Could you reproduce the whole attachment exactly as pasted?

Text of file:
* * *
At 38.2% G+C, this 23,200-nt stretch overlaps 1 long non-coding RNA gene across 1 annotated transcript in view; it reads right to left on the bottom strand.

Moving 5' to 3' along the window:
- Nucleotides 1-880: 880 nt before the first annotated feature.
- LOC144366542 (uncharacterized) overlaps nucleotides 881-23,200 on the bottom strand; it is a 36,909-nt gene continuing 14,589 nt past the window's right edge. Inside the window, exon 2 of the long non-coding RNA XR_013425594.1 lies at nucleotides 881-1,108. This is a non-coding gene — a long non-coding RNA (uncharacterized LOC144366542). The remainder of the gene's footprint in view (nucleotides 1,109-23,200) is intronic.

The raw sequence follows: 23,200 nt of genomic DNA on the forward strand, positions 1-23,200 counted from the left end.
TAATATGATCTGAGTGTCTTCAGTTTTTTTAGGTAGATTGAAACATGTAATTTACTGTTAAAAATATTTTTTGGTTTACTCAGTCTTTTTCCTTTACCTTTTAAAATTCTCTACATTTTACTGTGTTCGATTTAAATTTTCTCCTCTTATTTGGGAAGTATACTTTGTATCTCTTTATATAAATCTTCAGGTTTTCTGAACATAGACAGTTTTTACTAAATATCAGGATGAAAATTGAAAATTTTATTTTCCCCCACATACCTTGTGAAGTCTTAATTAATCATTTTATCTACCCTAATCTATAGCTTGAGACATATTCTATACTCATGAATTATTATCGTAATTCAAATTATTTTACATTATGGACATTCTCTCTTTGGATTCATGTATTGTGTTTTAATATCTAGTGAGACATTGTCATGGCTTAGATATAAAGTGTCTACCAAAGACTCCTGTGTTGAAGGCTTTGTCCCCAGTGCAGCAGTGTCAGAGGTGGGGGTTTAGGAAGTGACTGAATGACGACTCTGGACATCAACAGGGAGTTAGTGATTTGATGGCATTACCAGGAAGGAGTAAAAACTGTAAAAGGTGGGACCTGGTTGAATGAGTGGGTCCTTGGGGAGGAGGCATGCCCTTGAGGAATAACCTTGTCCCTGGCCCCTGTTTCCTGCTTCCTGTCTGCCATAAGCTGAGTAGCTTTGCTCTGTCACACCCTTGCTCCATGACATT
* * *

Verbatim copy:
At 38.2% G+C, this 23,200-nt stretch overlaps 1 long non-coding RNA gene across 1 annotated transcript in view; it reads right to left on the bottom strand.

Moving 5' to 3' along the window:
- Nucleotides 1-880: 880 nt before the first annotated feature.
- LOC144366542 (uncharacterized) overlaps nucleotides 881-23,200 on the bottom strand; it is a 36,909-nt gene continuing 14,589 nt past the window's right edge. Inside the window, exon 2 of the long non-coding RNA XR_013425594.1 lies at nucleotides 881-1,108. This is a non-coding gene — a long non-coding RNA (uncharacterized LOC144366542). The remainder of the gene's footprint in view (nucleotides 1,109-23,200) is intronic.

The raw sequence follows: 23,200 nt of genomic DNA on the forward strand, positions 1-23,200 counted from the left end.
TAATATGATCTGAGTGTCTTCAGTTTTTTTAGGTAGATTGAAACATGTAATTTACTGTTAAAAATATTTTTTGGTTTACTCAGTCTTTTTCCTTTACCTTTTAAAATTCTCTACATTTTACTGTGTTCGATTTAAATTTTCTCCTCTTATTTGGGAAGTATACTTTGTATCTCTTTATATAAATCTTCAGGTTTTCTGAACATAGACAGTTTTTACTAAATATCAGGATGAAAATTGAAAATTTTATTTTCCCCCACATACCTTGTGAAGTCTTAATTAATCATTTTATCTACCCTAATCTATAGCTTGAGACATATTCTATACTCATGAATTATTATCGTAATTCAAATTATTTTACATTATGGACATTCTCTCTTTGGATTCATGTATTGTGTTTTAATATCTAGTGAGACATTGTCATGGCTTAGATATAAAGTGTCTACCAAAGACTCCTGTGTTGAAGGCTTTGTCCCCAGTGCAGCAGTGTCAGAGGTGGGGGTTTAGGAAGTGACTGAATGACGACTCTGGACATCAACAGGGAGTTAGTGATTTGATGGCATTACCAGGAAGGAGTAAAAACTGTAAAAGGTGGGACCTGGTTGAATGAGTGGGTCCTTGGGGAGGAGGCATGCCCTTGAGGAATAACCTTGTCCCTGGCCCCTGTTTCCTGCTTCCTGTCTGCCATAAGCTGAGTAGCTTTGCTCTGTCACACCCTTGCTCCATGACATT